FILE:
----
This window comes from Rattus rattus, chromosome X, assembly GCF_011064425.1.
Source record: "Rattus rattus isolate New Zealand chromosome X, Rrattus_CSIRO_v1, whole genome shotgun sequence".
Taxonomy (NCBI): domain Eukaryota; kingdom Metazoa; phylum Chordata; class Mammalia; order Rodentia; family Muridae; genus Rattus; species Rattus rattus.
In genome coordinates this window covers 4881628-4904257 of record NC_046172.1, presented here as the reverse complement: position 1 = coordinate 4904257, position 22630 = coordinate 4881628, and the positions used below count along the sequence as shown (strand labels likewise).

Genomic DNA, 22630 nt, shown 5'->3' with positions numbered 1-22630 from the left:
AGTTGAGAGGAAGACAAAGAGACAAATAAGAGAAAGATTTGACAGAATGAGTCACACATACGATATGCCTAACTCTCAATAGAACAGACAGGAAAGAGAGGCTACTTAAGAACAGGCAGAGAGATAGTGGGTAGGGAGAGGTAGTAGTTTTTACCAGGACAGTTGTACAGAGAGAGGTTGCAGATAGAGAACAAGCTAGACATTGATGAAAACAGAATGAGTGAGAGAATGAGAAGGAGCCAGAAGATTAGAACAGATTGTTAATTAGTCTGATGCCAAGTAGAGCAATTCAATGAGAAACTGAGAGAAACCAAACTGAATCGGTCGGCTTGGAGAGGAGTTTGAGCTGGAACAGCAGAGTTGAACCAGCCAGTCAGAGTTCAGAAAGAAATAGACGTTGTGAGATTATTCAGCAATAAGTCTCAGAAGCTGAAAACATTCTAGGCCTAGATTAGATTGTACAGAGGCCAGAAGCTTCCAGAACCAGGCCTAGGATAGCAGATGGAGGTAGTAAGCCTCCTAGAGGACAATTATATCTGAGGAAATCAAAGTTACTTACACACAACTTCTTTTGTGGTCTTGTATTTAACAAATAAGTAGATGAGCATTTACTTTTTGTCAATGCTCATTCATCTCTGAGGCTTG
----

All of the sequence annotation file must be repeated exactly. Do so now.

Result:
This window comes from Rattus rattus, chromosome X, assembly GCF_011064425.1.
Source record: "Rattus rattus isolate New Zealand chromosome X, Rrattus_CSIRO_v1, whole genome shotgun sequence".
Taxonomy (NCBI): domain Eukaryota; kingdom Metazoa; phylum Chordata; class Mammalia; order Rodentia; family Muridae; genus Rattus; species Rattus rattus.
In genome coordinates this window covers 4881628-4904257 of record NC_046172.1, presented here as the reverse complement: position 1 = coordinate 4904257, position 22630 = coordinate 4881628, and the positions used below count along the sequence as shown (strand labels likewise).

Genomic DNA, 22630 nt, shown 5'->3' with positions numbered 1-22630 from the left:
AGTTGAGAGGAAGACAAAGAGACAAATAAGAGAAAGATTTGACAGAATGAGTCACACATACGATATGCCTAACTCTCAATAGAACAGACAGGAAAGAGAGGCTACTTAAGAACAGGCAGAGAGATAGTGGGTAGGGAGAGGTAGTAGTTTTTACCAGGACAGTTGTACAGAGAGAGGTTGCAGATAGAGAACAAGCTAGACATTGATGAAAACAGAATGAGTGAGAGAATGAGAAGGAGCCAGAAGATTAGAACAGATTGTTAATTAGTCTGATGCCAAGTAGAGCAATTCAATGAGAAACTGAGAGAAACCAAACTGAATCGGTCGGCTTGGAGAGGAGTTTGAGCTGGAACAGCAGAGTTGAACCAGCCAGTCAGAGTTCAGAAAGAAATAGACGTTGTGAGATTATTCAGCAATAAGTCTCAGAAGCTGAAAACATTCTAGGCCTAGATTAGATTGTACAGAGGCCAGAAGCTTCCAGAACCAGGCCTAGGATAGCAGATGGAGGTAGTAAGCCTCCTAGAGGACAATTATATCTGAGGAAATCAAAGTTACTTACACACAACTTCTTTTGTGGTCTTGTATTTAACAAATAAGTAGATGAGCATTTACTTTTTGTCAATGCTCATTCATCTCTGAGGCTTG